Tightening Launch Schedules

The revised flight program of April 1963 had projected the first manned mission, Gemini 3, for October 1964. But as 1964 approached, that prospect was dimming. The first Gemini flight was held up by the late delivery and protracted testing of its booster, and Spacecraft 2 was falling behind schedule at the McDonnell plant. Efforts to install spacecraft test and checkout equipment at the launch site in Florida moved slowly enough to suggest that time might be too short there as well. The already certain delay of the first mission, added to the all-too-likely chance that the second would also be late, made the prospects for launching Gemini 3 in 1964 look poor.69

At a meeting on 13 November 1963, the Gemini Management Panel* decided that the program's current schedule needed rethinking. The key question was just how much spacecraft and booster testing had to be repeated at the Cape to ensure a successful mission. Two panel members, MSC Gemini Program Manager Charles Mathews and [191] Space Systems Division launch vehicle chief Richard Dineen, set up an ad hoc study of work plans and schedules aimed at seeing men in orbit via Gemini before the end of 1964. Mathews reported the findings to the panel at its next meeting, 13 December 1963. Gemini 3 could he launched in November 1964 by cutting down spacecraft testing at the Cape that merely repeated work already performed in St. Louis and by better integrating the entire checkout effort. Launch-vehicle testing was already fairly well meshed between Baltimore and the Cape and needed only to be smoothed out.70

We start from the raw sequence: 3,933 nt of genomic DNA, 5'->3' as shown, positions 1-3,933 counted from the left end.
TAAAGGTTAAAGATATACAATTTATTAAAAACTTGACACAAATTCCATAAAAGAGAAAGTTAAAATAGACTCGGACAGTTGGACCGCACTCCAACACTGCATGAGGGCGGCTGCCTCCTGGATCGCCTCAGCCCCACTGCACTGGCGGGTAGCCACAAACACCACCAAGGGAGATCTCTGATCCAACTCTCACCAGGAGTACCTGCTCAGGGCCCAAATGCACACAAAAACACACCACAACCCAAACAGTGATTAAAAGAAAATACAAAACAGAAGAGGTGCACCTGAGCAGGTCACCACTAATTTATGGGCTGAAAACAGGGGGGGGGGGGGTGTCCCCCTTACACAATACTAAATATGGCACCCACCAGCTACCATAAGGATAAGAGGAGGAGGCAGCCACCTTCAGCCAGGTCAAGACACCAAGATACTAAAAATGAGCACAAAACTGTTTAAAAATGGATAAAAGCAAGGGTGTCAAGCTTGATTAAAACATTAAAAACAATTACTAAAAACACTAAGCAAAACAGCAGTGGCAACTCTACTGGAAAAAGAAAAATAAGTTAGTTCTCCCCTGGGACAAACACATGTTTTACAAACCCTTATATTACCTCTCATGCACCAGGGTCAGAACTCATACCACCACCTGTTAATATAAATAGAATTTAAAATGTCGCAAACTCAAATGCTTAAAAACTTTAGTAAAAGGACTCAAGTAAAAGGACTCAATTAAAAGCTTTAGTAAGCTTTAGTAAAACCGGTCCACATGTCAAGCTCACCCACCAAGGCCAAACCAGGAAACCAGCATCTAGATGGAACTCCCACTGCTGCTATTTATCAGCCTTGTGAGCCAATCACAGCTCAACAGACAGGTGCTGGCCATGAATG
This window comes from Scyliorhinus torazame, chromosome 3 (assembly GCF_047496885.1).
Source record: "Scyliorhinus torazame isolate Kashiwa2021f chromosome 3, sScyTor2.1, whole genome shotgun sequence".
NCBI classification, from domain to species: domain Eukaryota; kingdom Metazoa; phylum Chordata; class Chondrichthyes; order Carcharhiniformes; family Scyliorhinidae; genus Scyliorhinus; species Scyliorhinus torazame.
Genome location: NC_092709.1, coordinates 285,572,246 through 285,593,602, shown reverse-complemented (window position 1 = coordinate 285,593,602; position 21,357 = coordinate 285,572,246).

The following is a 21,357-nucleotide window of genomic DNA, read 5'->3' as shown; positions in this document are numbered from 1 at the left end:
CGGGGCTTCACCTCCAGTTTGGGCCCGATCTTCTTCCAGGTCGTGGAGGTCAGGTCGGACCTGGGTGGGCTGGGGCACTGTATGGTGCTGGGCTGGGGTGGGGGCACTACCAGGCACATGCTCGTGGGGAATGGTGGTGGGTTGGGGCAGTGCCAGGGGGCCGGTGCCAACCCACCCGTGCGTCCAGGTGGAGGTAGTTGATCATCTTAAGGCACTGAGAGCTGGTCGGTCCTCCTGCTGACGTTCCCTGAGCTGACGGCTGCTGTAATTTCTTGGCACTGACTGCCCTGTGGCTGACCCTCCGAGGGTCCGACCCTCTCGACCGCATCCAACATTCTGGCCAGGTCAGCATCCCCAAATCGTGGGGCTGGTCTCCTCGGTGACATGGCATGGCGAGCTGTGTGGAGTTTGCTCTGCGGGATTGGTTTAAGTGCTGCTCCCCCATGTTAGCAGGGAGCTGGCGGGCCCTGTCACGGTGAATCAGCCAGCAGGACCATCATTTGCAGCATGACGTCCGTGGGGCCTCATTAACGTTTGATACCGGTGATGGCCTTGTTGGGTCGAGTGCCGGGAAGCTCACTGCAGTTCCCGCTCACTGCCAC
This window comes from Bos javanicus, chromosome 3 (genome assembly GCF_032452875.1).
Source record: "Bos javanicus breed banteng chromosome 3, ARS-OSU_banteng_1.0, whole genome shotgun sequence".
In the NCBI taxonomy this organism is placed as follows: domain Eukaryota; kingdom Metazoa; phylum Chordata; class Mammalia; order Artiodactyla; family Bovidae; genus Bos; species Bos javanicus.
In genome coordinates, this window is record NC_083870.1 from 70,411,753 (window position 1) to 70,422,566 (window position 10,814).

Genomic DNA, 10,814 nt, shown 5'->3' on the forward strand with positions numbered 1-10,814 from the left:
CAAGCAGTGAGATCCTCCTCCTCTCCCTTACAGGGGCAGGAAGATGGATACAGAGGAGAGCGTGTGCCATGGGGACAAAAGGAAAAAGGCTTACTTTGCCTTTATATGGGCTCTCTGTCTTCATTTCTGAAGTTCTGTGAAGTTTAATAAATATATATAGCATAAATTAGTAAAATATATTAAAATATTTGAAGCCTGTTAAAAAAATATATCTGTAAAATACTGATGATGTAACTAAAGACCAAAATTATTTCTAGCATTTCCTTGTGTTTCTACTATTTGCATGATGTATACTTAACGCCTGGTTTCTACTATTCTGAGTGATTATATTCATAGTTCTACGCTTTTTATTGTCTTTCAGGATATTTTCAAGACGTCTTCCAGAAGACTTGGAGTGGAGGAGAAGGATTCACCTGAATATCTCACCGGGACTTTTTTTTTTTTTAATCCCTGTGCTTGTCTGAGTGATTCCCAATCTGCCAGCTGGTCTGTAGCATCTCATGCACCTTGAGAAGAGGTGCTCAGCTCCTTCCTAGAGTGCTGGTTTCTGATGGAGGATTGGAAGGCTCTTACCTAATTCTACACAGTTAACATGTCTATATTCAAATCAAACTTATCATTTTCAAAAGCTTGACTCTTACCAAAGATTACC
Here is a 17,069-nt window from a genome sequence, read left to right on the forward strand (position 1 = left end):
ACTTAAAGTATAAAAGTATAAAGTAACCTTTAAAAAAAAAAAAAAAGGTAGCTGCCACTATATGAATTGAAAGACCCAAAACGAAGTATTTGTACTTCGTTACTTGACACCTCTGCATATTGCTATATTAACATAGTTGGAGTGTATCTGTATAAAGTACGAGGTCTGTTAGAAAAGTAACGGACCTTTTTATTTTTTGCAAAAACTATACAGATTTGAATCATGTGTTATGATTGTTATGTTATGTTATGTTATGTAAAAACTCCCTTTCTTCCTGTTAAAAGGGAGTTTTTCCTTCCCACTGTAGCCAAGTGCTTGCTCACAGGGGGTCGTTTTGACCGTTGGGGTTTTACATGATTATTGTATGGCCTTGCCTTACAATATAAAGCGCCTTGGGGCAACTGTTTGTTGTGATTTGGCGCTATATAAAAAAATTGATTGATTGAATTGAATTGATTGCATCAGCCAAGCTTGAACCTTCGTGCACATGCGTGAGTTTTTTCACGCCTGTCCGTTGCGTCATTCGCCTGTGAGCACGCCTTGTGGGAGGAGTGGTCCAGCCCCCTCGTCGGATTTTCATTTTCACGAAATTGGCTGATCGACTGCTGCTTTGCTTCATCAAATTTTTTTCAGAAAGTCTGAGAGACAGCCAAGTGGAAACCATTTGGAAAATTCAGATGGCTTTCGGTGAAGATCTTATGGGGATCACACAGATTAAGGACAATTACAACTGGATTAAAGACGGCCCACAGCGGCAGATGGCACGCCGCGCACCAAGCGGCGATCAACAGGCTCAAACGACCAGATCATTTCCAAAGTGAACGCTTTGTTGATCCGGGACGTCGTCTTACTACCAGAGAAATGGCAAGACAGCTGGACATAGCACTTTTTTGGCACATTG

Spacecraft checkout procedures were altered sharply "to get a complete working spacecraft out of the McDonnell plant." All testing in St. Louis, along with whatever manufacturing tasks were left after systems testing began, was to be modeled on Cape practice. This meant that the McDonnell test crew had to be retrained. John J. Williams, Assistant Manager for Gemini of MSC Florida Operations,** took a Launch Preparation Group of 200 people, drawn from both NASA and McDonnell, to spend nearly nine months in St. Louis. They thoroughly revamped the testing process, training the St. Louis crew and actually checking out the second and third Gemini spacecraft. About half the group returned to the Cape with Spacecraft 2 in September 1964, and the rest stayed until Spacecraft 3 was ready in January 1965. The retrained McDonnell crew took over when Spacecraft 4 began systems testing. Basic to the new process was cutting down on repeated testing. Once a subsystem had been tested, it would take its proper place in the spacecraft and stay there. No longer was the spacecraft to be taken apart after it reached the Cape, tested, and put together again. Systems were to be rechecked, of course, but only as part of the complete spacecraft, not as individual pieces.71